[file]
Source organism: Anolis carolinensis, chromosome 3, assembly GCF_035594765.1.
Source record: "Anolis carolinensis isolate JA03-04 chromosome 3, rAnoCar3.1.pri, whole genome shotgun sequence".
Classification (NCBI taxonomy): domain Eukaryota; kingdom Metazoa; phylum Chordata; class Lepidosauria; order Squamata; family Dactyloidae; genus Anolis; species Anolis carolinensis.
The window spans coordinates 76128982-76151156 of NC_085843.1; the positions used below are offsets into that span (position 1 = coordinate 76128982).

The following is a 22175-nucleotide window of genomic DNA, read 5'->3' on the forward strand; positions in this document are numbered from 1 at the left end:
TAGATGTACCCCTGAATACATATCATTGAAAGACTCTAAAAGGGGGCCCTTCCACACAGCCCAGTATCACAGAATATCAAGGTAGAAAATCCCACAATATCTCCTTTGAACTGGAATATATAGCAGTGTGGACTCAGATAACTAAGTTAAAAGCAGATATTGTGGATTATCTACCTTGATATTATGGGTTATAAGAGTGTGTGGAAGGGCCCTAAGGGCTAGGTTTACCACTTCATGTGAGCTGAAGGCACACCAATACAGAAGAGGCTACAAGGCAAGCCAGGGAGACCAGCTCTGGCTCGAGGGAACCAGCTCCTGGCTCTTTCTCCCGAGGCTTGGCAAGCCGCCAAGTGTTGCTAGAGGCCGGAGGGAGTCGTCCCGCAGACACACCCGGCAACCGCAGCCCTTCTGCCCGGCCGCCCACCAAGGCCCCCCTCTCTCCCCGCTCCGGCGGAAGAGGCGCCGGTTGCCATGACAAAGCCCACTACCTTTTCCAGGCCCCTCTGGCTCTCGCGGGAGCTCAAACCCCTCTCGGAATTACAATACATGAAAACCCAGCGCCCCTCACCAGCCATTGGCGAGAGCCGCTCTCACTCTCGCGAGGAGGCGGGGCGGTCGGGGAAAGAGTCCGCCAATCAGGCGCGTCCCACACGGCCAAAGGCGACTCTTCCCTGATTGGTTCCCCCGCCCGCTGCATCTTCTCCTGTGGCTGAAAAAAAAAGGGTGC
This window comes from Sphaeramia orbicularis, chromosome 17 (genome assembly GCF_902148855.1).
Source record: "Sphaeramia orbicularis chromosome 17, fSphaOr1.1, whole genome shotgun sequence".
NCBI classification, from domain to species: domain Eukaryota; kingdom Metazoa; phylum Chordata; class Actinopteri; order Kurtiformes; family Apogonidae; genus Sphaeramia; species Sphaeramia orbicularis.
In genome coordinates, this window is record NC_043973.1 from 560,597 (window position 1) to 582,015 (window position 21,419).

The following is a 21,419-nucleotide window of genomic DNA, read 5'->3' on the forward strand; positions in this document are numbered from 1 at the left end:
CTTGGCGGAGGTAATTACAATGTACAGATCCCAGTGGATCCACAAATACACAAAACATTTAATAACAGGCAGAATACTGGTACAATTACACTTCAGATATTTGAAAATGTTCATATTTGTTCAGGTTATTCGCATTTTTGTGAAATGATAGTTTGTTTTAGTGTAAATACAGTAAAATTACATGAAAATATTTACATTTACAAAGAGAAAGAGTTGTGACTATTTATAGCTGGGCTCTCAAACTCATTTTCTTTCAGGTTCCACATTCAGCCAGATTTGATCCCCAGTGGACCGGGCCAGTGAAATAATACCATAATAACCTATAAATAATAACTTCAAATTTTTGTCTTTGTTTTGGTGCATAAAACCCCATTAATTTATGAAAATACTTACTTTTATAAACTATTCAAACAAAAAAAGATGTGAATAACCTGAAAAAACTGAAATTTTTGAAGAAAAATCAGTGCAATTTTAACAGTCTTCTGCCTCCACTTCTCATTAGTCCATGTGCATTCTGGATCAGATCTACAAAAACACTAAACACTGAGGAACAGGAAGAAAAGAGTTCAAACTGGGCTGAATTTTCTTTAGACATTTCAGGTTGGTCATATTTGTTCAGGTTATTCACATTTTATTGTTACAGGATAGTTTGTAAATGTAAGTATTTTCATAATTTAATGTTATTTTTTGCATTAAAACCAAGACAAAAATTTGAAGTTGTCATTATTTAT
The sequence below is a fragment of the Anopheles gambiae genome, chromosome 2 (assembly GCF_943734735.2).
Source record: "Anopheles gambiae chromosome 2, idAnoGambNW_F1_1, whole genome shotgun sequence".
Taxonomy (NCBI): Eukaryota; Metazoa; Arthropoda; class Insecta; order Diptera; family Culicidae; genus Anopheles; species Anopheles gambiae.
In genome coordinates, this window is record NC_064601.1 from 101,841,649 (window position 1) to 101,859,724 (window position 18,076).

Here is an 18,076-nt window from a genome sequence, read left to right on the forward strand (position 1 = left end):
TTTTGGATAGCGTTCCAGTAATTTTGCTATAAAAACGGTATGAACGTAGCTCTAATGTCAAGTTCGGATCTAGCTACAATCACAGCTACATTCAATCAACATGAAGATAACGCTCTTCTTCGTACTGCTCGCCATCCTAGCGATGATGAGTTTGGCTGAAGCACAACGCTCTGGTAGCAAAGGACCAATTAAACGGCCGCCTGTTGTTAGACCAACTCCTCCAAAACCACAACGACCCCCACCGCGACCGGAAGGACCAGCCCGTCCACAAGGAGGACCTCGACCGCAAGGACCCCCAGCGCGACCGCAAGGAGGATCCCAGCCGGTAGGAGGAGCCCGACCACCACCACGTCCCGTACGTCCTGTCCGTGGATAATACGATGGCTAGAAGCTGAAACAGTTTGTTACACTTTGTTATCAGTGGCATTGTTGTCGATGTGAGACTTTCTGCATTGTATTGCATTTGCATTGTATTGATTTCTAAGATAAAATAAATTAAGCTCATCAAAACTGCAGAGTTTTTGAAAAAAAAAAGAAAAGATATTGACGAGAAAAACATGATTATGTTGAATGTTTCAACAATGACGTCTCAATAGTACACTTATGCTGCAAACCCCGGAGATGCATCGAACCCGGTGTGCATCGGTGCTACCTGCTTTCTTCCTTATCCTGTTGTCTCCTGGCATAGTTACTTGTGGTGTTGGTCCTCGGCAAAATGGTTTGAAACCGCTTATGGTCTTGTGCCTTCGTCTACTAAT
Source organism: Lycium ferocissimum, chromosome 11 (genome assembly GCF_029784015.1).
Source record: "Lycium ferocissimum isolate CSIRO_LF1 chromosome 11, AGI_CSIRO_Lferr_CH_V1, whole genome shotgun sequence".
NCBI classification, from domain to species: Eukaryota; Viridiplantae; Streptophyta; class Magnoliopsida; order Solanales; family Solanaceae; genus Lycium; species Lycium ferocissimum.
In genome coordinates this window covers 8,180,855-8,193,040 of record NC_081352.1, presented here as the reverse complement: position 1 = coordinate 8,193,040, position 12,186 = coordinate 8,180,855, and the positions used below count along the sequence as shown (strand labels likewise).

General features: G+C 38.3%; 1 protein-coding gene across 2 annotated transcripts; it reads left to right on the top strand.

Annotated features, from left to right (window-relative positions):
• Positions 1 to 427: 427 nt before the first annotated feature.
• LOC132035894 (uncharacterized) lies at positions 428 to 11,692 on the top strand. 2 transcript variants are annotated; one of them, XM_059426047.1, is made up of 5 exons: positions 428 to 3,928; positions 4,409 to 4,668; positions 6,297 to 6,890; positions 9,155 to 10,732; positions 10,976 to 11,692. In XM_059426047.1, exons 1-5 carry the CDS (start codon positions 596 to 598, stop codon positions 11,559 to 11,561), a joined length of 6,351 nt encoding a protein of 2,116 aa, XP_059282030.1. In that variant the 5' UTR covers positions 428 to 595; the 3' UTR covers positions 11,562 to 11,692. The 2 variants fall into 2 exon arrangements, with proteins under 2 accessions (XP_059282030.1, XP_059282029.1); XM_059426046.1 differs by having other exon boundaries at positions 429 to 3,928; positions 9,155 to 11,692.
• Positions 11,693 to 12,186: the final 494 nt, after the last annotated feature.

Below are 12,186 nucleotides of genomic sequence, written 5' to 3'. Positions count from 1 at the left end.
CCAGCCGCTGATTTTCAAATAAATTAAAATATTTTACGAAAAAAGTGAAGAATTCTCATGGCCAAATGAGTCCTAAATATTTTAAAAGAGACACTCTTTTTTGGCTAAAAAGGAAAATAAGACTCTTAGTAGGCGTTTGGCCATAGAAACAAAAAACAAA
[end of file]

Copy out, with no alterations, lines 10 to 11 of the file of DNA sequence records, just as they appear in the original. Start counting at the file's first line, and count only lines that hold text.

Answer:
In genome coordinates, this window is record NC_043973.1 from 560,597 (window position 1) to 582,015 (window position 21,419).

The following is a 21,419-nucleotide window of genomic DNA, read 5'->3' on the forward strand; positions in this document are numbered from 1 at the left end: